Autonomous Vehicles And Rail

Trains can handle far more passengers than self-driving cars (April 23, 2018)

Let’s not be so quick to hail autonomous vehicles as the answer to all our transportation needs. (“Why Honolulu Rail Will Be A Moot Point”) Or to dismiss the role rail transit will play. The two are much more complementary than they are mutually exclusive.

As recent accidents have highlighted, autonomous vehicles will take many years to develop, cost more, and provide smaller benefits than many assume. The director of the University of Michigan’s Mobility Transformation Center says it may be decades before a vehicle can drive itself safely at any speed on any road in any weather. Similarly, the Toyota Research Institute’s CEO Gill Pratt stated autonomous driving, “is a wonderful goal but none of us in the automobile or IT industries are close to achieving true autonomy.”

Even if the technology is developed, self-driving cars won’t be alone on the roads for a long time. Michael Shick/Wikimedia Commons

While we can all look forward to a future of electric and driverless cars on our roads and highways, automobile congestion will continue to be one of the biggest challenges to mobility on Oahu, whether or not the vehicles are driven by people or computers.

Rail transit remains the best solution for providing frequent, reliable, high-capacity transportation. The Honolulu Rail System will be able to move more than 7,000 passengers per hour per direction, and can be expanded in the future. This additional transportation capacity far exceeds any anticipated capacity increase from autonomous vehicles.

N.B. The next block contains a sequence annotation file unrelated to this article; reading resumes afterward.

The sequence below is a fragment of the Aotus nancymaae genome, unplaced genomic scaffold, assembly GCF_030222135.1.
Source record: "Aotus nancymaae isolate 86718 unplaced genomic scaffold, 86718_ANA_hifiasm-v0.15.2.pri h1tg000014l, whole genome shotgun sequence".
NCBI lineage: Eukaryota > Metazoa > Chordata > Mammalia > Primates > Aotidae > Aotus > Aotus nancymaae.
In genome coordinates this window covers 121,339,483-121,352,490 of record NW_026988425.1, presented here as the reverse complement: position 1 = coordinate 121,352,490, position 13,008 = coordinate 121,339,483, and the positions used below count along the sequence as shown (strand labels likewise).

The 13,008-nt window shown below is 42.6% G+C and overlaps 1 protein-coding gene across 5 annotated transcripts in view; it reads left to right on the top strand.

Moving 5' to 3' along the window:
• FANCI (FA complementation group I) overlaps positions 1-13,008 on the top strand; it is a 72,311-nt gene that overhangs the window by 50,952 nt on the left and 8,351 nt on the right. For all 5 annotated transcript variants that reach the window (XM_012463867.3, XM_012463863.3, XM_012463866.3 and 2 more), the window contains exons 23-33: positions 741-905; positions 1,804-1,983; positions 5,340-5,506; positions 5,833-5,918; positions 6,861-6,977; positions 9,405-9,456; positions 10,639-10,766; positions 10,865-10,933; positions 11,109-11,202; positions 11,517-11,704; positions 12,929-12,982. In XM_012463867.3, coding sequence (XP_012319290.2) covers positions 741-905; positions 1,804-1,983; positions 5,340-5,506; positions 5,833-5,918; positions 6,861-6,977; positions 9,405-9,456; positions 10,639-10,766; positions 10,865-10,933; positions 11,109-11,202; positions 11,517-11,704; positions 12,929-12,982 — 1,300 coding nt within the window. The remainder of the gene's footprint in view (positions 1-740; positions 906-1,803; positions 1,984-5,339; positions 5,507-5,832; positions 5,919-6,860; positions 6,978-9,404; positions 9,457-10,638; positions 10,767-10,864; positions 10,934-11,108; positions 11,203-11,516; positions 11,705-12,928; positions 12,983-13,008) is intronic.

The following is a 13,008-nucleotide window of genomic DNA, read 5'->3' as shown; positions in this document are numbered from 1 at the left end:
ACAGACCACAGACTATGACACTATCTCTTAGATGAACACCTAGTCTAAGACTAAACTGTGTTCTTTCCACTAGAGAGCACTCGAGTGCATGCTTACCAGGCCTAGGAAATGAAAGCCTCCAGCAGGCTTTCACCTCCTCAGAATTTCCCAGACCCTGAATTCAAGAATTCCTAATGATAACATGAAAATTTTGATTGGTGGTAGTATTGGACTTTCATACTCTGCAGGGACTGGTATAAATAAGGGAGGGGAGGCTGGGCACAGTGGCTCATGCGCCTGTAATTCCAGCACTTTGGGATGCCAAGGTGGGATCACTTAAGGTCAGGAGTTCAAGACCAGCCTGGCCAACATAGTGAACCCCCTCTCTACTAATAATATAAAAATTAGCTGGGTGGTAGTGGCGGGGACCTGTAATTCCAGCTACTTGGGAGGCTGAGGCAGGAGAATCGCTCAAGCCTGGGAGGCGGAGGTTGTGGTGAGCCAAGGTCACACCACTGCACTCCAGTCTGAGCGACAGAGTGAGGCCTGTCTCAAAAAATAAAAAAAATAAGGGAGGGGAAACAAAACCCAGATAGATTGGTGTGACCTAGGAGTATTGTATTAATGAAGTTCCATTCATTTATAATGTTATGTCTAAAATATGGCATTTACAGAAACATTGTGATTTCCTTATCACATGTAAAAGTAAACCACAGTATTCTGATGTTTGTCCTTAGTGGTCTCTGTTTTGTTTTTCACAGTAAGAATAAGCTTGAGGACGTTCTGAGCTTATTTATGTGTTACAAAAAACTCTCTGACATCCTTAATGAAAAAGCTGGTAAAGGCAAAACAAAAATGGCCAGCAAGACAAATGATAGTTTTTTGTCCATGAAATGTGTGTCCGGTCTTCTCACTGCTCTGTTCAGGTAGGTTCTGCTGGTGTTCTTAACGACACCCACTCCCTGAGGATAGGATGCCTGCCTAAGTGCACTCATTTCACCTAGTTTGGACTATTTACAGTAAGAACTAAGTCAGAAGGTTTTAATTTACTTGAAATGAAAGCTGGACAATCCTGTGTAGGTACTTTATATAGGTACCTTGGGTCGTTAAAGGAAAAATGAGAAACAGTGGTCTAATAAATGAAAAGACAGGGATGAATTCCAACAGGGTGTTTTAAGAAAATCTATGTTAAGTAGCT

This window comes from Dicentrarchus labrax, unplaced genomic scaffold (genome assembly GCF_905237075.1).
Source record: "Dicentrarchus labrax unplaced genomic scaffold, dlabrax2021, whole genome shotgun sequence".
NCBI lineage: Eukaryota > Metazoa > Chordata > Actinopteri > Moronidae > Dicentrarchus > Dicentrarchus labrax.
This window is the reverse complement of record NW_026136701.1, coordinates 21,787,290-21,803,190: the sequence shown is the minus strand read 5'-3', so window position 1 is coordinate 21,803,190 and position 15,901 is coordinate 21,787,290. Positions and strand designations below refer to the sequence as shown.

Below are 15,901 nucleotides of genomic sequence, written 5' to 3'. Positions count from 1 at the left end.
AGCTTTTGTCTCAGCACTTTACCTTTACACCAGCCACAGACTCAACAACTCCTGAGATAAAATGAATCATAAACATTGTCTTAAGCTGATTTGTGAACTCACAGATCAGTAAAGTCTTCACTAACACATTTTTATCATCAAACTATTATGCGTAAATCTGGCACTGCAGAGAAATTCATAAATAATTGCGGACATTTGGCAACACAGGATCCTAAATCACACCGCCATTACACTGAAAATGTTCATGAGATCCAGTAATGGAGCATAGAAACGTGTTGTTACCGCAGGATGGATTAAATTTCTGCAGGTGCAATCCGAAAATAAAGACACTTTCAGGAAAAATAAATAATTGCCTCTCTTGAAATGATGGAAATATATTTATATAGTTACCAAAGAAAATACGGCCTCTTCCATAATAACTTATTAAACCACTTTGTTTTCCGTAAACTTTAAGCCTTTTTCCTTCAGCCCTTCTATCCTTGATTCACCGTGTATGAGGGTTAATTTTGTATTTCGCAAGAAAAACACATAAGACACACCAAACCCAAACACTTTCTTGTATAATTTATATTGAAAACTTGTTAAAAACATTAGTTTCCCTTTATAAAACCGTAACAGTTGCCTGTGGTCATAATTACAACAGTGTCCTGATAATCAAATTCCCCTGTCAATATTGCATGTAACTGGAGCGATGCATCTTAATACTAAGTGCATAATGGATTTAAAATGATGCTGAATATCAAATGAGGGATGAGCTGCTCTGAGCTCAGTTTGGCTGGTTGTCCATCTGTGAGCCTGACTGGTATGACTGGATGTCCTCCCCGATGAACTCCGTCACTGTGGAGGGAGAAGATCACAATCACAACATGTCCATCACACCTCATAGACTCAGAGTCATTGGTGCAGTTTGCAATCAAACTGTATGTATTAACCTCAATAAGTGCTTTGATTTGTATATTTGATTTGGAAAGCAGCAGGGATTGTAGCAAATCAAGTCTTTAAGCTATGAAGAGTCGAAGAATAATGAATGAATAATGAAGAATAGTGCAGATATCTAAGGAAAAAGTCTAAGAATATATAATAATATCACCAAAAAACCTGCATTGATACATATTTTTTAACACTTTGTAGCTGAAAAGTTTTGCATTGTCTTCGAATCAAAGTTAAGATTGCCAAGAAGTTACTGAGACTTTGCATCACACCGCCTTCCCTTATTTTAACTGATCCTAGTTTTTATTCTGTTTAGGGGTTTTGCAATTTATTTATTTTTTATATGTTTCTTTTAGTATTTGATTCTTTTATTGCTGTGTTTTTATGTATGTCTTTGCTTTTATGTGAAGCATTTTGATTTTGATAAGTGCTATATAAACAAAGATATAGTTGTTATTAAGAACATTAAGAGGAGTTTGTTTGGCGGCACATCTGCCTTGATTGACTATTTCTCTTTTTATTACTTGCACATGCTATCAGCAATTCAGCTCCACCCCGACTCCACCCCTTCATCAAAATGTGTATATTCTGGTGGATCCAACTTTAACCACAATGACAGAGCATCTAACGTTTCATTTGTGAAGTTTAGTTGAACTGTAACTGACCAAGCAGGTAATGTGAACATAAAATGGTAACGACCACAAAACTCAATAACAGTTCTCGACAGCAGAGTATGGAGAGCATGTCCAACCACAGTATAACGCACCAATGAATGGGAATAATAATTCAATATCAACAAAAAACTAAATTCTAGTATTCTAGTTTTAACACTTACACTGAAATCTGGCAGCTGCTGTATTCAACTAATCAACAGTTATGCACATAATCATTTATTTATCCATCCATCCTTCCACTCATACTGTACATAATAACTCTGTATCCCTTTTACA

Bill Brennan, communications specialist, Honolulu Authority for Rapid Transportation

Self-Driving cars will be too expensive for many of us (April 23, 2018)

Steven Dang asserted that in 12-15 years from now, Honolulu rail will be a moot point. I strongly disagree. Dang’s conclusion seems entirely founded on his assumption that self-driving cars will be established within that time frame. His assumption seems to discount critical factors to this discussion on tech obsoletion like adequate self-driving car infrastructure, sufficient legal framework in place, and economic prosperity.

You see, there’s a whole lot more to self-driving cars than the capacity for a car to drive itself. That autonomous car has to deal with other people on the road, the roads themselves, and state-specific regulations — none of which is within the control of any autonomous vehicle manufacturer. In addition, unless our economy is booming, and the vast majority of residents are cashing in, it’s likely that most cars on the road in 15 years won’t be self-driving. The technology might be adequate in that time, but everyone won’t suddenly be able to afford one.

Mass transit systems will continue to have value. And they should have value! We should look to express rail routes and the utilization of light rail lines for personal rapid transit systems (driverless pod cars). Rail can definitely benefit us.

— Zuri Aki, Mililani

Improving Air Service To Hilo

Here are a few steps that Hawaiian Airlines should take (April 24, 2018)

Sally Kaye’s unpleasant experience with Ohana by Hawaiian Air (“My Recent Experience With Ohana Air Was (Spoiler Alert) Not Good”) reinforces my frustration with Hawaiian Airlines, which is short-changing half the population of the Big Island — those of us who live in Hilo and East Hawaii.  HA is the only interisland carrier flying in and out of Hilo. But three changes in HA’s service would go far to overcome our isolation from the rest of the state and its capital city: